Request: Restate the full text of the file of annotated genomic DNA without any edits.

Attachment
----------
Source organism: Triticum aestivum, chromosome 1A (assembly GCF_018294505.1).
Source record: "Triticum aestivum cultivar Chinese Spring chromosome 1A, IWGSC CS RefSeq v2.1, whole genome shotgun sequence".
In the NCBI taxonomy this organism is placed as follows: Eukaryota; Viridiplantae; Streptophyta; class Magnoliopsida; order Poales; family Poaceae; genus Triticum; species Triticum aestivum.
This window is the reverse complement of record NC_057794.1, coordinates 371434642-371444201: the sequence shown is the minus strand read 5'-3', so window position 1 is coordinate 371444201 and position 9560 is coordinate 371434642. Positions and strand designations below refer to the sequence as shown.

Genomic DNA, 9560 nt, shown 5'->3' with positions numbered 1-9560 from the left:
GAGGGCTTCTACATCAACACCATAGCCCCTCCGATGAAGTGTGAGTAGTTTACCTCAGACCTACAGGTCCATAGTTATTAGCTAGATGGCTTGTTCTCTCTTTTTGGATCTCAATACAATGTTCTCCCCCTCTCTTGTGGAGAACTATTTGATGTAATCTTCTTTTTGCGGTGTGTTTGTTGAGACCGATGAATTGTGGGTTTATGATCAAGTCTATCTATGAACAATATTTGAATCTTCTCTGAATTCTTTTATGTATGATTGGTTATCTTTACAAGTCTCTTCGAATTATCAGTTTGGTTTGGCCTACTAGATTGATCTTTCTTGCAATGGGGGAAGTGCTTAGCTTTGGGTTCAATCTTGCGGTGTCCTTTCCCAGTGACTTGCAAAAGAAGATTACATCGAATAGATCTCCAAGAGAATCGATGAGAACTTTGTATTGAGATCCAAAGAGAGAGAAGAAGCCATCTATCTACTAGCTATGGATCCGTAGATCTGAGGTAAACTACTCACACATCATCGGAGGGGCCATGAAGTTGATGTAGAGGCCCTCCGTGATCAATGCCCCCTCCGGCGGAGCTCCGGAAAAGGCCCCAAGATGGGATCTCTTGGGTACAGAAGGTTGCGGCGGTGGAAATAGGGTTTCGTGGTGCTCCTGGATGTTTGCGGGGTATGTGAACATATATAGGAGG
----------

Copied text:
Source organism: Triticum aestivum, chromosome 1A (assembly GCF_018294505.1).
Source record: "Triticum aestivum cultivar Chinese Spring chromosome 1A, IWGSC CS RefSeq v2.1, whole genome shotgun sequence".
In the NCBI taxonomy this organism is placed as follows: Eukaryota; Viridiplantae; Streptophyta; class Magnoliopsida; order Poales; family Poaceae; genus Triticum; species Triticum aestivum.
This window is the reverse complement of record NC_057794.1, coordinates 371434642-371444201: the sequence shown is the minus strand read 5'-3', so window position 1 is coordinate 371444201 and position 9560 is coordinate 371434642. Positions and strand designations below refer to the sequence as shown.

Genomic DNA, 9560 nt, shown 5'->3' with positions numbered 1-9560 from the left:
GAGGGCTTCTACATCAACACCATAGCCCCTCCGATGAAGTGTGAGTAGTTTACCTCAGACCTACAGGTCCATAGTTATTAGCTAGATGGCTTGTTCTCTCTTTTTGGATCTCAATACAATGTTCTCCCCCTCTCTTGTGGAGAACTATTTGATGTAATCTTCTTTTTGCGGTGTGTTTGTTGAGACCGATGAATTGTGGGTTTATGATCAAGTCTATCTATGAACAATATTTGAATCTTCTCTGAATTCTTTTATGTATGATTGGTTATCTTTACAAGTCTCTTCGAATTATCAGTTTGGTTTGGCCTACTAGATTGATCTTTCTTGCAATGGGGGAAGTGCTTAGCTTTGGGTTCAATCTTGCGGTGTCCTTTCCCAGTGACTTGCAAAAGAAGATTACATCGAATAGATCTCCAAGAGAATCGATGAGAACTTTGTATTGAGATCCAAAGAGAGAGAAGAAGCCATCTATCTACTAGCTATGGATCCGTAGATCTGAGGTAAACTACTCACACATCATCGGAGGGGCCATGAAGTTGATGTAGAGGCCCTCCGTGATCAATGCCCCCTCCGGCGGAGCTCCGGAAAAGGCCCCAAGATGGGATCTCTTGGGTACAGAAGGTTGCGGCGGTGGAAATAGGGTTTCGTGGTGCTCCTGGATGTTTGCGGGGTATGTGAACATATATAGGAGG